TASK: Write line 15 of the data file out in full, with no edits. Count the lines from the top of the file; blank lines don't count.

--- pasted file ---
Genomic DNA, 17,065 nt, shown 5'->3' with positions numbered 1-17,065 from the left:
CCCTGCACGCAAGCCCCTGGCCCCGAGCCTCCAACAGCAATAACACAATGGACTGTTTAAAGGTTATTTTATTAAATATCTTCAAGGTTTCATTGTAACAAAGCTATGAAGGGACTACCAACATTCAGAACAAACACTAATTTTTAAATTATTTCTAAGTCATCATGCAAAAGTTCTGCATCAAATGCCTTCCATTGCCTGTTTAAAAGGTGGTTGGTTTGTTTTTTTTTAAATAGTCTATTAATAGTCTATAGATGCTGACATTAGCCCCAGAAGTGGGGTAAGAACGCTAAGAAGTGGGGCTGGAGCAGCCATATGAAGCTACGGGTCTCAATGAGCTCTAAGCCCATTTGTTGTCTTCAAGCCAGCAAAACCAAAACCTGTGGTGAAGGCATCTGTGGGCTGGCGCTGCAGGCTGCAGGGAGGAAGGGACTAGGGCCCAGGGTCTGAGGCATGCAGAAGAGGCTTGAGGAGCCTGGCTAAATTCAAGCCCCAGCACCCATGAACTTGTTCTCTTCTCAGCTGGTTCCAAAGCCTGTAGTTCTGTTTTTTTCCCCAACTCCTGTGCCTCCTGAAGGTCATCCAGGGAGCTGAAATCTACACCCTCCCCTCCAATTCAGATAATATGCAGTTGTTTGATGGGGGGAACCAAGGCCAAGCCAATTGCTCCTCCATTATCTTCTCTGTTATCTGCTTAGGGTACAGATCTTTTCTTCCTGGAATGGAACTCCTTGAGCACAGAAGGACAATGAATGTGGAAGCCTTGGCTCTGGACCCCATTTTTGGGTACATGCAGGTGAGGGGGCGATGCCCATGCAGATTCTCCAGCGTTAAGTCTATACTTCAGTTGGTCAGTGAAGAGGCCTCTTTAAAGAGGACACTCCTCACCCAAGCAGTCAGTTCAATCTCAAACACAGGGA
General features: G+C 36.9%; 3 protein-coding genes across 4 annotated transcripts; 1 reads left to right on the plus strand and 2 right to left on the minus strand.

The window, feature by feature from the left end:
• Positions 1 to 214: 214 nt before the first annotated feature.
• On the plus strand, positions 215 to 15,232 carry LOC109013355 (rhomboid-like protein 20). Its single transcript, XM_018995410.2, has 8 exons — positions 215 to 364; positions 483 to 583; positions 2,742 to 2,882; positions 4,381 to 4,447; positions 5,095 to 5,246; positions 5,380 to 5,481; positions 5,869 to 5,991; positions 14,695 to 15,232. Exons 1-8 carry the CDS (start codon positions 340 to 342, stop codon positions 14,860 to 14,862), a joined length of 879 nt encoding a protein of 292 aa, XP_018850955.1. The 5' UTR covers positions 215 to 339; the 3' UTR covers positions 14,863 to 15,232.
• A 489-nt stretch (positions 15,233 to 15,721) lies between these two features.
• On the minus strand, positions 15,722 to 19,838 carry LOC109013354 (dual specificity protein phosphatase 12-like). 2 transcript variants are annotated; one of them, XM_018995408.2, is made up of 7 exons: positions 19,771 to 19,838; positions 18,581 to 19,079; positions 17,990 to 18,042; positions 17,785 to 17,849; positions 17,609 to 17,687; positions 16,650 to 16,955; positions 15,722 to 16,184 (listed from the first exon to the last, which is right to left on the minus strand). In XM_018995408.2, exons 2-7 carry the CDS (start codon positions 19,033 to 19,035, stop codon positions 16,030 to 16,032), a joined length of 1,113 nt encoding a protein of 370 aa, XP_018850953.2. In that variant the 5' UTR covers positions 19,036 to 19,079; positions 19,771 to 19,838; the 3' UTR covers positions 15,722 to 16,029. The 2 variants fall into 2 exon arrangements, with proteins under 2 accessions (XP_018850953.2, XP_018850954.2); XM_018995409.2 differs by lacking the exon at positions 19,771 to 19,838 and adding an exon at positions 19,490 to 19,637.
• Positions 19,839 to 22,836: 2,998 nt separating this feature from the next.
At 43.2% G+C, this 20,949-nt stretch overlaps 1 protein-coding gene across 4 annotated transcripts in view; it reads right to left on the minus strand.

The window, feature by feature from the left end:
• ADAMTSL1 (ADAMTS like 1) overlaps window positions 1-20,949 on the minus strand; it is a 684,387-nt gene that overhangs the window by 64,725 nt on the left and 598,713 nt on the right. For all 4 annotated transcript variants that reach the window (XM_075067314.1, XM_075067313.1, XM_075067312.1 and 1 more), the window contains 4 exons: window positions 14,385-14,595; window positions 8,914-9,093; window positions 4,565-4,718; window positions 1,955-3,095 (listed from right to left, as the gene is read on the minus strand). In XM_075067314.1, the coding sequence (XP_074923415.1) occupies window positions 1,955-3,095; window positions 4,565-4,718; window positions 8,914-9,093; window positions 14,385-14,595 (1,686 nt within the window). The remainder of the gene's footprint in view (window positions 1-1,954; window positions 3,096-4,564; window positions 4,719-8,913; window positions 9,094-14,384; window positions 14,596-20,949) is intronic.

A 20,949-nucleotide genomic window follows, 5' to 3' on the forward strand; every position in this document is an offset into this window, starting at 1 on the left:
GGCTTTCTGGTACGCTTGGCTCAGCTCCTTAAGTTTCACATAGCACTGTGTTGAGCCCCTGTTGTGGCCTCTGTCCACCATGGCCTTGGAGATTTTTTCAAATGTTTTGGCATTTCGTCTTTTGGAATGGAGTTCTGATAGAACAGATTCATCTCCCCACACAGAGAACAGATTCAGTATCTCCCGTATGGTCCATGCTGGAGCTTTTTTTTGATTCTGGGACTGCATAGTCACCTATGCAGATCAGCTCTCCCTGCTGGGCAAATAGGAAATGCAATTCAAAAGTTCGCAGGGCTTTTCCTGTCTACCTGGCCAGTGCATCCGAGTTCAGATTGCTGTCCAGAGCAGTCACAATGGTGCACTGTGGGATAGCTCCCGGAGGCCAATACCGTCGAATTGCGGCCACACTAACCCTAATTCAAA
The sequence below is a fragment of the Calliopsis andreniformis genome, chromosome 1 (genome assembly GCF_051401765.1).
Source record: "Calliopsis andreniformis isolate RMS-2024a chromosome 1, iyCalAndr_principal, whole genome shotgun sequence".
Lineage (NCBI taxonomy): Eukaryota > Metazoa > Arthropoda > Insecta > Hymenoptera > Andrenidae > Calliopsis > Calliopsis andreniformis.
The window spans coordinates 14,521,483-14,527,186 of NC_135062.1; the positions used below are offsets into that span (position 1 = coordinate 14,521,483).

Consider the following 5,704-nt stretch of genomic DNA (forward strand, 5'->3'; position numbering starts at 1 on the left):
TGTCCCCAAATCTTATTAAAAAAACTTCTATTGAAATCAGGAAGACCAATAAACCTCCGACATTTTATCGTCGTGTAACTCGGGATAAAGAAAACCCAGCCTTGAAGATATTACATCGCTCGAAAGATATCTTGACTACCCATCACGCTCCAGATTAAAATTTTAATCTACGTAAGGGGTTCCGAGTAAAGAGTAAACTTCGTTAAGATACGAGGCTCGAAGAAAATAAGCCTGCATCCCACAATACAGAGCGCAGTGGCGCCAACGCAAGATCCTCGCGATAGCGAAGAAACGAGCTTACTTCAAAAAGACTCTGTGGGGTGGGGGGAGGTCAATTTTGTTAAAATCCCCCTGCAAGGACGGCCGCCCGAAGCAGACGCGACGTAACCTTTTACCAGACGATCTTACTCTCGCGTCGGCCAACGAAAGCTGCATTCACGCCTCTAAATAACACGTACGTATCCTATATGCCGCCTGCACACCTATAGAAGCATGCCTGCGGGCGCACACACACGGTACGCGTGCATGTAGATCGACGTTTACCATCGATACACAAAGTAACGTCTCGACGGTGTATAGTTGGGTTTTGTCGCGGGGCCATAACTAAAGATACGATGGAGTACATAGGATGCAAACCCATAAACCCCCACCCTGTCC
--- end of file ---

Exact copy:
The sequence below is a fragment of the Calliopsis andreniformis genome, chromosome 1 (genome assembly GCF_051401765.1).